From the Boston Globe in the USA:
Textile artist knitting war protests
By Susan Chaityn Lebovits
September 2, 2007
Bombs and missiles have inspired Adrienne Sloane to use a weapon of her own: 30-gauge craft wire. The Watertown resident, who spent a decade creating whimsical hats in colorful yarn, is expressing her views on the war in Iraq by knitting sculptures such as “Body Count” and “Faces of Good and Evil” in wire and linen.
Her studio, inside the Munroe Center of the Arts in Lexington, houses an eclectic mix of messages and mediums. A wire tutu adorned with carpenter nails is titled “The Pain of Growing up Female,” and 14 anatomically correct male bodies, made of linen, are tacked horizontally to the wall to make up “Cost of War II.”
The original “Cost of War” won the Director’s Award at the Fiberart International show in Pittsburgh last spring and is touring the country through April 2010.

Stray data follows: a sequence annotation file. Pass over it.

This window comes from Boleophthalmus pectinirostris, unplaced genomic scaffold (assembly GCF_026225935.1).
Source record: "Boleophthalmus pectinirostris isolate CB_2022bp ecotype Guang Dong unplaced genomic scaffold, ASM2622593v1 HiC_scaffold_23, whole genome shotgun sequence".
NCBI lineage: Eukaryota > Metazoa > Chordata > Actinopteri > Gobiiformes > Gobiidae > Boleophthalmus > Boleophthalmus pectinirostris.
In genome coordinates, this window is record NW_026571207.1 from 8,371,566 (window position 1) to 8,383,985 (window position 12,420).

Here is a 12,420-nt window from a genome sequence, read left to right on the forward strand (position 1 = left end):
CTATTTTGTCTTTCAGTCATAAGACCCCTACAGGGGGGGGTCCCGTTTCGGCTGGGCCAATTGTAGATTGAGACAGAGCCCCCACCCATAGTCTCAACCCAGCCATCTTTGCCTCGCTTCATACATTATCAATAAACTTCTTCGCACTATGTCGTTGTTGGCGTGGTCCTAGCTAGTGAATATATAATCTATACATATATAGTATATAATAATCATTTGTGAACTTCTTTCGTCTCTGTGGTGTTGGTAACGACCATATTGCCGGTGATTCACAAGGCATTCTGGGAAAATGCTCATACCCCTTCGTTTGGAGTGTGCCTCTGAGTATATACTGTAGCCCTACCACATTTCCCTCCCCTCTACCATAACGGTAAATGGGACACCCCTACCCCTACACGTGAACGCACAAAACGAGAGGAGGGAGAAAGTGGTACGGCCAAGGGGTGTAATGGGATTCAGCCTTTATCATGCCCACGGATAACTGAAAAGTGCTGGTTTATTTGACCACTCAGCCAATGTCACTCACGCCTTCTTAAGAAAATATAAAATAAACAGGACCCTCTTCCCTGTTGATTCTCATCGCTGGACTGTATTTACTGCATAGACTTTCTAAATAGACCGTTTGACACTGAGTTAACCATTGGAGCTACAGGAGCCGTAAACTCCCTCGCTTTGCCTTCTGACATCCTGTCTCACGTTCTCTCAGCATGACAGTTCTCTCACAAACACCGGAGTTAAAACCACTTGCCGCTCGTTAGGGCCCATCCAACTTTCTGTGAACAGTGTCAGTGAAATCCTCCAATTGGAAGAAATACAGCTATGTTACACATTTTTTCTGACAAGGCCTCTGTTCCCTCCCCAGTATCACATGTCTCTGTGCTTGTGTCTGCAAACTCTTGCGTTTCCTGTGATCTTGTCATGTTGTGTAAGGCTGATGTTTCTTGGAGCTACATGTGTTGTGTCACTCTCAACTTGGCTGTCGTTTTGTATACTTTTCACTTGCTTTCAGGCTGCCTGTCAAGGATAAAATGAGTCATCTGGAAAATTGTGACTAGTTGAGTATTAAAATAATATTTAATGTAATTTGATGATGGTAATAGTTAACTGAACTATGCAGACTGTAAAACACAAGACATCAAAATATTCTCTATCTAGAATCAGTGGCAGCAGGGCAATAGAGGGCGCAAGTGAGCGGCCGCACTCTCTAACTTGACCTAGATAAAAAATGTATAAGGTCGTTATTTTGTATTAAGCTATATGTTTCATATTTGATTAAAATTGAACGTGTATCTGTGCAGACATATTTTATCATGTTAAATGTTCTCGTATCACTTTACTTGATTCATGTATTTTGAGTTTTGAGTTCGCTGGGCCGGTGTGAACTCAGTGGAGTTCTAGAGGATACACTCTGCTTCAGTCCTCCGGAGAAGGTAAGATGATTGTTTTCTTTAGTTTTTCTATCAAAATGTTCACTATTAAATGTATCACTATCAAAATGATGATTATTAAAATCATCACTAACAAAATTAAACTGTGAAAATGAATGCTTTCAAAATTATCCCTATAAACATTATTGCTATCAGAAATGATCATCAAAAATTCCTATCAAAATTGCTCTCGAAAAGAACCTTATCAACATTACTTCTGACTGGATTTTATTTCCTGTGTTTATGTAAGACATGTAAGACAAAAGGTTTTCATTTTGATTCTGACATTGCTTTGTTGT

In the corner of her studio is a clothesline with 12 knitted hands and feet hanging lifeless. She calls the piece “Dirty Laundry.”
“Its our dirty laundry over there” in Iraq, said Sloane, 57. “That’s what we’re doing; we’re killing people.”
When asked to discuss the meaning behind some of her work, Sloane answered, “I would prefer that the reader did with it what they wanted.”
Given the intensity of Sloane’s art, one might assume she spent her 20s at antiwar rallies, protesting Vietnam, but that wasn’t the case. Sloane said she was not politically active during that time, distracted by her own personal story, her parents’ divorce.
At peace with her past, Sloane is focusing on the present. “Our national policy is causing ripple effects in our personal lives and will do so for years to come,” said Sloane, who has a teenage son, Asa.